Oh, yes – can you feel it?
A perceptible sigh … a letting down of energies … a downwards shift … a ripening …
Here in Scotland, it’s Lughnasadh, or Lammas – the first of the harvest festivals and another gateway in our eight-fold year. Marking the end of summer and the dominance of the solar influence, its opposite in the southern hemisphere is Imbolc – both liminal times.
The Lammas festival is not often recognised in these modern urbanised times, but the echo does live on in the early August Bank Holiday still observed in Scotland and Ireland.
A cross-quarter day festival – that is, the day that lies equidistant between solstice and equinox – the hilltop bonfires that marked this gateway since the earliest of times continued until at least the late 19th century and the fairs that supported these large gatherings of folk remained popular through to the 20th century, with a handful observed still, and probably more to be resurrected as folk reclaim their ancestral connections.
As James George Frazer writes in The Golden Bough, the “need of providing food and accommodation for the multitude which assembled on these occasions would in turn draw numbers of hucksters to the spot, and thus what in its origin had been a solemn religious ceremony might gradually assume more and more the character of a fair, that is, a concourse of people brought together mainly for the purpose of trade and amusement.”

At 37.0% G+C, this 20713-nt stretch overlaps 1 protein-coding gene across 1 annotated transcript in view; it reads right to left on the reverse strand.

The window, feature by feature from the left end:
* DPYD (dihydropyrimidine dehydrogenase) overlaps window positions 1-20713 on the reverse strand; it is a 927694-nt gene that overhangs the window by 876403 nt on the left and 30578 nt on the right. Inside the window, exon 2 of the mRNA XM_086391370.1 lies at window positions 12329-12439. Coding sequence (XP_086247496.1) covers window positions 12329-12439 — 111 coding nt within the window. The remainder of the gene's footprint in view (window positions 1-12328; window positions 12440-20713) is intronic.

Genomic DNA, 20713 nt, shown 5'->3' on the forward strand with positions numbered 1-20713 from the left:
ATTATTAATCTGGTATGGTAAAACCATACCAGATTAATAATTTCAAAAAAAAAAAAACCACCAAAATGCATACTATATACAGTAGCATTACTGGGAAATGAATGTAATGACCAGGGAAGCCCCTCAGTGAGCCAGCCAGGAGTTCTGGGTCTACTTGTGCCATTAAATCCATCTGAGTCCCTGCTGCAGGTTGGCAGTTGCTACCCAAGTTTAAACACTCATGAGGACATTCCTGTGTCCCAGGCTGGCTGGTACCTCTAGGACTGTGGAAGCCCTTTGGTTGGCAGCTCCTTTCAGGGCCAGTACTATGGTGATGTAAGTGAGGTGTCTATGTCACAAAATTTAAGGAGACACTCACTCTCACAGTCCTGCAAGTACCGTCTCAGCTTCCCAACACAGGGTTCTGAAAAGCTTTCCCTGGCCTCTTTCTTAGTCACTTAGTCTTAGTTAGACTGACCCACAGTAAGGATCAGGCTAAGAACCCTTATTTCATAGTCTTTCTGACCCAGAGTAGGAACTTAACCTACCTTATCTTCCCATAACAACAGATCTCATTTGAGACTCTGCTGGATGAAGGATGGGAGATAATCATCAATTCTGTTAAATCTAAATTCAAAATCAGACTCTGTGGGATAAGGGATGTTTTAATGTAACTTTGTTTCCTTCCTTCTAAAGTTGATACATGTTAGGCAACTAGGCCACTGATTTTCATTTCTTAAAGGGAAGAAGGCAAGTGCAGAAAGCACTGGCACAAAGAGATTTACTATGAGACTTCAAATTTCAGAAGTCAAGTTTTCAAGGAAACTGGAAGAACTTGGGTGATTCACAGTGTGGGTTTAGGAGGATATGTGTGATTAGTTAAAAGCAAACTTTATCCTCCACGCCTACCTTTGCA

These junctures in the year were indeed a time for merry-making and just like Spring Equinox, Beltane and the Summer Solstice before, Lammas was a time when lovers could get together with complete respectability.
Some pairings lasted for the traditional year and a day before each party was given the opportunity to renew or forsake, with others lasting only for the duration for the festivities. (It was only after the Reformation in the 16th century that this type of merry-making became stigmatised.)
It is not difficult to imagine that the gatherings of the way-way-back folk of these lands involved a more focused coupling, echoing that of the wild deer whose rutting rituals would have taken place at the same locations year after year.
For the pastoral folk, the harvest determined their very survival for the dark, cold months to come and so many rituals and rites were performed, on the land, to the land, of the land. It was a matter of life and death that demanded full attention, noticing, connection and communion.
(Unlike this time in which we live, where no sooner has the crop been harvested than the land is sown once more with seed, engineered for maximum yield at the expense of all surrounding ‘wildlife’.)
Alongside the match-making, hand-fasting, songs, story-telling, feasting and fortune-telling of the fairs, it seems reasonable to expect that this would also be an occasion for the dancin’.
Not so, we’re told by F Marian McNeill in The Silver Bough – for as with the other portals of the solar cycle, Lammas was seen as a liminal time when the ‘trows,’ mischievous spirits (or later, the De’il himself) were known to be abroad – and according to the folklore, these malevolent spirits were known to be attracted to dancing, particularly!